I walk through the Wade Street gate in time to see the two teams running in tight bunches along either wing. The sun is set to three, medium brown, and my skin is toasting nicely. Fans are playing countless games of kick-to-kick on the oval, too. I see a handful of faces around the ground that I recognise and try to catch their attention, but it seems my memory is better than theirs. Away to my right, the rectangular, brown-brick double-storey clubrooms loom large over the wing. The rooms have been extended since I was here last and now stretch down beyond the forward flank at the southern end.

My first glimpse of Nick Carter comes as the teams line-up in front of the clubrooms for the national anthem. The players face their opponents. They wait for the music to blast over the speaker system. And they wait. Carter, dressed in jeans and a royal blue polo shirt, glares at the upper storey and waves his arms. The players shift awkwardly from one foot to the other and look either up into the sky or down at their laces. Maybe staring your foe into submission is impossible without musical accompaniment. This being Bendigo, the players slink away to take up their positions and the crowd smirks. I imagine if this sort of thing happened at a GAA game in Ireland, the crowd would either let fly with humorous asides, or step into the breach and fill the air with song.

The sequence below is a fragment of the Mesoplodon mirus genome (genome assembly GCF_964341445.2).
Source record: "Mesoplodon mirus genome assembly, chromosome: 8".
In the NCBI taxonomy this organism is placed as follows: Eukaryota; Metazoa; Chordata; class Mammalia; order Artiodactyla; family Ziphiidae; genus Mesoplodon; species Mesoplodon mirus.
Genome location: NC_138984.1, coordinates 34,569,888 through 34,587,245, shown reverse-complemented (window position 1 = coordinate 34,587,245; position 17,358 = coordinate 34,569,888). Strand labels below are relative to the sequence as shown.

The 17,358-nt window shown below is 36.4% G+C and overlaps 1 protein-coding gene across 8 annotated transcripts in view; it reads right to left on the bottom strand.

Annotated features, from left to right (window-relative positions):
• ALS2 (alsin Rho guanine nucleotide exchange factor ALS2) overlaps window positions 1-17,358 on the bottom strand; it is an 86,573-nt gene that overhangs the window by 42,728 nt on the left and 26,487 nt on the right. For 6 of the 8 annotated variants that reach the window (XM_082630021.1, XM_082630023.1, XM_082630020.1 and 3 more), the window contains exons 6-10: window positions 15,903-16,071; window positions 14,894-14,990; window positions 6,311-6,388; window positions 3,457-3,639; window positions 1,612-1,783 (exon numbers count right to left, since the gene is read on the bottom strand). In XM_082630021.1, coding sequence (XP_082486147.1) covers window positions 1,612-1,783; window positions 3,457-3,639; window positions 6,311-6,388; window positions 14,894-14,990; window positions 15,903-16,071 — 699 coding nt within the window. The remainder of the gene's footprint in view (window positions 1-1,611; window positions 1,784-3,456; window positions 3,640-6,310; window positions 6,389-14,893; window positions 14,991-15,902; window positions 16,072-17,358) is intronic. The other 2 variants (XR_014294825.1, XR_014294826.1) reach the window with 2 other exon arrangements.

The lack of a rousing opening to the day’s proceedings seems to deaden the atmosphere. When the Bulldogs leap out of the blocks and tear into the hapless Bloods, their efforts are greeted with an underwhelmed shrug. Maybe it’s the sunshine. Perhaps it’s South’s lack of fight. Square’s veteran midfielder, Aaron Hawkins, has five touches in the first two minutes of play and Grant Weeks leads hard and straight from the goal square. Weeks kicked 100-odd goals playing district footy last year and is a gun recruit for the team chasing back-to-back flags. He’s not as big as I pictured him, but he knows how to get the footy. When he kicks his third major for the term, it seems like he might kick 100 more by 5pm today.